If you’re like me, you may have experienced deja vu Thursday night while watching the vice presidential debate. As I mentioned in my last blog, it’s a challenge for each network to produce captivating debate coverage; there simply aren’t many ways to be creative with talking heads. Still, CNN covered the event practically the same way it did during the presidential debate a week ago.
Return of the Meter
It was back for a second week: the dreaded Audience Reaction Meter. However, CNN redeemed itself a bit this time around. Instead of showing political parties, the horizontal lines on the meter represented the sexes: a red line for women and a green line for men. They would rise or fall based on whether people were feeling positively or negatively about what was being said at any particular moment.
Overall, I didn’t notice much of a difference between men and women, although the red line would often hover above the green one. (Maybe this means women are more passionate about the issues?) Still, the meter indicated what was important to people in general. For instance:
So how’d she do?
In the after show, the panelists set out to answer the question, “How did Sarah Palin perform?” They harped on it so much that if you were just tuning in, you might have wondered if Joe Biden was even there. Although one-sided, I understand why this was the focus. Last Thursday, that's exactly what people were talking about: is Palin going to sink, swim or just keep her head above water?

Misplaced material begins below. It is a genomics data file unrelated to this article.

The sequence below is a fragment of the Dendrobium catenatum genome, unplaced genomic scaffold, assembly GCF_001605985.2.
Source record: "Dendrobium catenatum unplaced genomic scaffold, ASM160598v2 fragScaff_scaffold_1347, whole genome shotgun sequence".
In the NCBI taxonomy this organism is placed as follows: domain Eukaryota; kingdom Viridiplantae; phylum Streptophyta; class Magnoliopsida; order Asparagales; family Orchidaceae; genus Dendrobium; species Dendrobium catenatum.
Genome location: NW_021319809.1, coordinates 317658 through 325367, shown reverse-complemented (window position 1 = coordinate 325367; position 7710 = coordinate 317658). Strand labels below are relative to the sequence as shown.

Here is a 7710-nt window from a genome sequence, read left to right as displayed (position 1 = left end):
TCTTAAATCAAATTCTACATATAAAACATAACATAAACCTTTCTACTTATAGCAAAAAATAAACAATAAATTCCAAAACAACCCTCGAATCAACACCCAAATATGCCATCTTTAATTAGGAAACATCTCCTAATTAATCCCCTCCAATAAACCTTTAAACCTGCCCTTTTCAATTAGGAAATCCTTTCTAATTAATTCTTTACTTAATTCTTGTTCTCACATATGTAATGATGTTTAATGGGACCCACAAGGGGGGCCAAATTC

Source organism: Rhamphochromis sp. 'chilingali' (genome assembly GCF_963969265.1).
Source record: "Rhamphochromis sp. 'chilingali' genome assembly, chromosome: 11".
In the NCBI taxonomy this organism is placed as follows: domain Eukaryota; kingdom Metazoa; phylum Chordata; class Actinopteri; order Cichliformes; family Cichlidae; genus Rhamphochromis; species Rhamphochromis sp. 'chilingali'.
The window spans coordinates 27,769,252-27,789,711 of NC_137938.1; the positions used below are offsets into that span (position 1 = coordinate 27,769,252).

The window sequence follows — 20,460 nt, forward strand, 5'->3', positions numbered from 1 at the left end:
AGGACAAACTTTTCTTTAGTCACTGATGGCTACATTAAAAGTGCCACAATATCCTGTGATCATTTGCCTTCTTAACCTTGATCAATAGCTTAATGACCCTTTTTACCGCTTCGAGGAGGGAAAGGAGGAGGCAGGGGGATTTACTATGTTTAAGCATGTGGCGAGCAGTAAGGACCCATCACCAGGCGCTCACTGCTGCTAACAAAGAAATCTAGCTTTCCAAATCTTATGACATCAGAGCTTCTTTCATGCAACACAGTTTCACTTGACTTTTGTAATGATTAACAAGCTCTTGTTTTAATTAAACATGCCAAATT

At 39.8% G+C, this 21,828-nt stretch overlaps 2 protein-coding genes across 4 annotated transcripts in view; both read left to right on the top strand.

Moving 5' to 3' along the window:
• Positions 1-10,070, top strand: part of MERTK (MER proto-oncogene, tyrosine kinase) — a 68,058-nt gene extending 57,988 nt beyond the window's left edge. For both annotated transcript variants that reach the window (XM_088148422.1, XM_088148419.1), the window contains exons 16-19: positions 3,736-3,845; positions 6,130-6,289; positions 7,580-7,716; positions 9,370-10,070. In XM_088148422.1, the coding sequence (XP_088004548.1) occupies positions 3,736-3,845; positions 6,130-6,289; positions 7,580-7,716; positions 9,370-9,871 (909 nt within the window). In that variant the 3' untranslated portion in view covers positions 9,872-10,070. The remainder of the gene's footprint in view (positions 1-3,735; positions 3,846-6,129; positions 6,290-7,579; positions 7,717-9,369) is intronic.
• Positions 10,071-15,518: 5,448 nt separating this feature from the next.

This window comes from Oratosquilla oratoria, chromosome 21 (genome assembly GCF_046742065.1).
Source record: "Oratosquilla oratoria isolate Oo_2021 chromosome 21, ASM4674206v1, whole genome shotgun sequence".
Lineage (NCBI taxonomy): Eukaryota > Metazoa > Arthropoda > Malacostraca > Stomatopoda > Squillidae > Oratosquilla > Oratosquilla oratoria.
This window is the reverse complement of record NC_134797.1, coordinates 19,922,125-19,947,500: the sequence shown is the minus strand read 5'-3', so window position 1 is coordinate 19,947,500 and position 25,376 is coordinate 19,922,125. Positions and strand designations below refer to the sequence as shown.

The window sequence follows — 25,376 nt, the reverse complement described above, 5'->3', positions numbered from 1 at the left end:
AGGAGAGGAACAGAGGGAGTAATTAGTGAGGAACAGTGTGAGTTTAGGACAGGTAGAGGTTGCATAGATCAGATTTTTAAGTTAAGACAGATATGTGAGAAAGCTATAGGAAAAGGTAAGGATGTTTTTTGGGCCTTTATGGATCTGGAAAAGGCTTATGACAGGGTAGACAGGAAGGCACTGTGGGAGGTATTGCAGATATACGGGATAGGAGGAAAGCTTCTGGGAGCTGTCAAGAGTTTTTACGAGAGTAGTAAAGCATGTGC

Watch the Commentators from CNN
As expected, the pundits basically just gushed about how well their respective candidate did. Here’s what a few had to say about Palin and the debate:
“This was the Sarah Palin from the beginning of the campaign, not the one who showed up to the Katie Couric interview…Joe Biden gave the best debate performance of his life.”
David Gergen, Political Commentator
“Conservatives never win debates on Iraq. Period.”
Alex Castellanos, Republican Media Consultant
“Not a major game changer.”
Campbell Brown, CNN News Anchor/Commentator